Vital Signs

The Revolution in Waco: Torching the Constitution

A hundred years from now historians, if they are still permitted to research and write, will argue about when the United States started down the slippery slope to totalitarianism. Many Southern historians believe it began with the erosion of the U.S. Constitution occasioned by President Lincoln's disregard of that document and by the Reconstruction Era. Some historians point to the massive powers assumed by the federal government during the Progressive Era. Others might date the slide to FDR's "New Deal" or LBJ's "Great Society" programs. A few might even highlight Chief Justice John Marshall and his doctrine of judicial review. In truth, the path returning the United States to constitutional government was visible and could have been taken at any time after these periods, either by a conscientious government or by an American public sufficiently outraged.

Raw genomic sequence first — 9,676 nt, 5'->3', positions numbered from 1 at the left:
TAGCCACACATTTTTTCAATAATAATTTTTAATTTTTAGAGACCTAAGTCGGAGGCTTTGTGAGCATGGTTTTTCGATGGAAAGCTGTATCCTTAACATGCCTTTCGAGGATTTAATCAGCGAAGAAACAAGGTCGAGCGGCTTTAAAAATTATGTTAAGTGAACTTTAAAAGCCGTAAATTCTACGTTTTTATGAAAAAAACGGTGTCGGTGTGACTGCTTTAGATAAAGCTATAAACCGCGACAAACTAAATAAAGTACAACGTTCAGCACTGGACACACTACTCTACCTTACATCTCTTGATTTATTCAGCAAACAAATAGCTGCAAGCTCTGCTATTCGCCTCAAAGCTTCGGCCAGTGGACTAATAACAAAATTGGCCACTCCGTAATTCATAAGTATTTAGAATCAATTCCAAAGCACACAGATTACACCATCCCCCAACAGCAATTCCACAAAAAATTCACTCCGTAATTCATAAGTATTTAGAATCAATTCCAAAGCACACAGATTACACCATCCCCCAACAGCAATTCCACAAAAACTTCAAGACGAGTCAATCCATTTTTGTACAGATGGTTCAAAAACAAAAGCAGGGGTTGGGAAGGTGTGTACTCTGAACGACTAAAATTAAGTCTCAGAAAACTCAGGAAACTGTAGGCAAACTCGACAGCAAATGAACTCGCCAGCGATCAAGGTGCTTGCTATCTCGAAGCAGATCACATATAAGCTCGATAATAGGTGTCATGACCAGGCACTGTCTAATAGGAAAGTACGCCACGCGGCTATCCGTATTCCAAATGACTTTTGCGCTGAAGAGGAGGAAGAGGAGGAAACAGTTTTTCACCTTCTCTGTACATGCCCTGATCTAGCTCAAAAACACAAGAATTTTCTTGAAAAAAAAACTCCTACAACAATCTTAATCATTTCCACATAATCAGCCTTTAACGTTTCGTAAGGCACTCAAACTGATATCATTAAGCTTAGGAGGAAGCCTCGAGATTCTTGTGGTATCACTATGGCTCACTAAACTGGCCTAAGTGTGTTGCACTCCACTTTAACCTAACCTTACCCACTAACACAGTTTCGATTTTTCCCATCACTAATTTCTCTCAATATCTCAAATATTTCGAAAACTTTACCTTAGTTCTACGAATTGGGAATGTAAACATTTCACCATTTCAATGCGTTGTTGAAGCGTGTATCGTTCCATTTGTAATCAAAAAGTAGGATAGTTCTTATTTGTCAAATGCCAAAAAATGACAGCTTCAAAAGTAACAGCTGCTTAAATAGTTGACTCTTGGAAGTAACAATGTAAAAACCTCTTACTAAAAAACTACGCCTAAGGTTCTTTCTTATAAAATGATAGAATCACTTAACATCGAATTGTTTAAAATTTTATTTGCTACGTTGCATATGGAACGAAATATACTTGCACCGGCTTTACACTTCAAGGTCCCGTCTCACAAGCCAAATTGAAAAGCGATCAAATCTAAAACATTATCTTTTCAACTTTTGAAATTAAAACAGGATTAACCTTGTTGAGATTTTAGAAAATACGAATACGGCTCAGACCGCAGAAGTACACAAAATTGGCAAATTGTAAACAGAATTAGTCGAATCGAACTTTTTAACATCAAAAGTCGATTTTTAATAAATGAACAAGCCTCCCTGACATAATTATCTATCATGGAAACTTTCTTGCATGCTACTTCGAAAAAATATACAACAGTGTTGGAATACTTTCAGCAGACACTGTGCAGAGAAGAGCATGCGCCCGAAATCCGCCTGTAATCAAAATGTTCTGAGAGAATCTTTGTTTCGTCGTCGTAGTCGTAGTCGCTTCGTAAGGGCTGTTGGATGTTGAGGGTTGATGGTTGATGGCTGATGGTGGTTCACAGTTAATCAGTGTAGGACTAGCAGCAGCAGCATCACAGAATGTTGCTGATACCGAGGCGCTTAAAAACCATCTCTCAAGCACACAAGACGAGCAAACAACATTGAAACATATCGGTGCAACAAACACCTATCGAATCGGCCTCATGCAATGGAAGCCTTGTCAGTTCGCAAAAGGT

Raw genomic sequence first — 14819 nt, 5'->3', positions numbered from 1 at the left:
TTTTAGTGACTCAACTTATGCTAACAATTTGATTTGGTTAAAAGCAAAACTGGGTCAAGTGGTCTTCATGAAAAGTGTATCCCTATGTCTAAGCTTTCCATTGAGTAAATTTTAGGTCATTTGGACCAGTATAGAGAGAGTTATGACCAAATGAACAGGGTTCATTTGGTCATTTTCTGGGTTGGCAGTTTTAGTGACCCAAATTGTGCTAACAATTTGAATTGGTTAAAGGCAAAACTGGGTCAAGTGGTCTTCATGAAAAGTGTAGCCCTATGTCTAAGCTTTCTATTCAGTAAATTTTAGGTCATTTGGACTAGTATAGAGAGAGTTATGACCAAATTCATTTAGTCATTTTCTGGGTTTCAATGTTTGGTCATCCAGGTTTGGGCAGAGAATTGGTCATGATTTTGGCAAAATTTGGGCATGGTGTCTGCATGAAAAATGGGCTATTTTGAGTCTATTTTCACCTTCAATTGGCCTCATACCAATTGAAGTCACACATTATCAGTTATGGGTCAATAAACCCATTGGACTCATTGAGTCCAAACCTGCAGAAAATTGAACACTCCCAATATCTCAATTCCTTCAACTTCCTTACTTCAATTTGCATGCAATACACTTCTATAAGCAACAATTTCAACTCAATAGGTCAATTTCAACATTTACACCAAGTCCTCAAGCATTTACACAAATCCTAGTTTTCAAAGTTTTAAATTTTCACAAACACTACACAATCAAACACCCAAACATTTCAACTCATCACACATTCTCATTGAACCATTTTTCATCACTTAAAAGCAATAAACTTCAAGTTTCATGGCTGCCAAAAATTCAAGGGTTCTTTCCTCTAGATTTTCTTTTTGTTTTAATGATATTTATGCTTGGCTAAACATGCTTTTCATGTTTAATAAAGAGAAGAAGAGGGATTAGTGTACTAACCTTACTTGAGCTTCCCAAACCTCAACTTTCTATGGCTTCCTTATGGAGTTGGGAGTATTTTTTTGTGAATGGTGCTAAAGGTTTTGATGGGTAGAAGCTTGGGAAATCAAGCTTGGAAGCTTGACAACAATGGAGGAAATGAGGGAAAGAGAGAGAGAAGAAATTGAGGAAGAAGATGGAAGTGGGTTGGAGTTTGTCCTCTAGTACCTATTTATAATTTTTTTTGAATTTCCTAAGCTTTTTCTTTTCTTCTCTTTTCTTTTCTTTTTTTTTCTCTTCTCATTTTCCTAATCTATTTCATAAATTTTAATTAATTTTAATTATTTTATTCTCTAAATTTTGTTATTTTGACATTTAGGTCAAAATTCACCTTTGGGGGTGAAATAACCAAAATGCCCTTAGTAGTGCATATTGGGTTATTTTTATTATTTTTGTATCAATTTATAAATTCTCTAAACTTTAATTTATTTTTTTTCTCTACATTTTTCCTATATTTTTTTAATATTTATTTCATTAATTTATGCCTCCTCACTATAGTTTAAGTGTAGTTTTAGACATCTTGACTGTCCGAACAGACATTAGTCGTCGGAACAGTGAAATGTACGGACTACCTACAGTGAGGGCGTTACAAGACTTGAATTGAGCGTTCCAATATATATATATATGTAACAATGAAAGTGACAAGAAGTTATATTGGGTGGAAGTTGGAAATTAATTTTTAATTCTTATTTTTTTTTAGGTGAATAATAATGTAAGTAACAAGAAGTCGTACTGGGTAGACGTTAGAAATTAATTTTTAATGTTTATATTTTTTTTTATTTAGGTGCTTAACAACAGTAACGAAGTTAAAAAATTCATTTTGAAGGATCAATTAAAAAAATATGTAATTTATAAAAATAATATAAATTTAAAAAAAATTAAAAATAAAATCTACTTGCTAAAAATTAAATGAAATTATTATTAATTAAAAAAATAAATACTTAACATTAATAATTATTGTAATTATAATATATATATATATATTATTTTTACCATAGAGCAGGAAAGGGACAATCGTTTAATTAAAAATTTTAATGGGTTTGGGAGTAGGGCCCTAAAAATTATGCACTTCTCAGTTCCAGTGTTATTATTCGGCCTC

But when a government uses massive physical force against its people, illegally and unconstitutionally, the power of the public and the extent of its outrage is tested. It is either found ultimately victorious over tyranny—as after the Boston Massacre and the Alamo—or intimidated, confused, and indifferent, as is rapidly becoming the case in the aftermath of the Waco Massacre. When the latter occurs, the future of a republic becomes predictably tragic.

What are the national and local purveyors of public knowledge doing in what...

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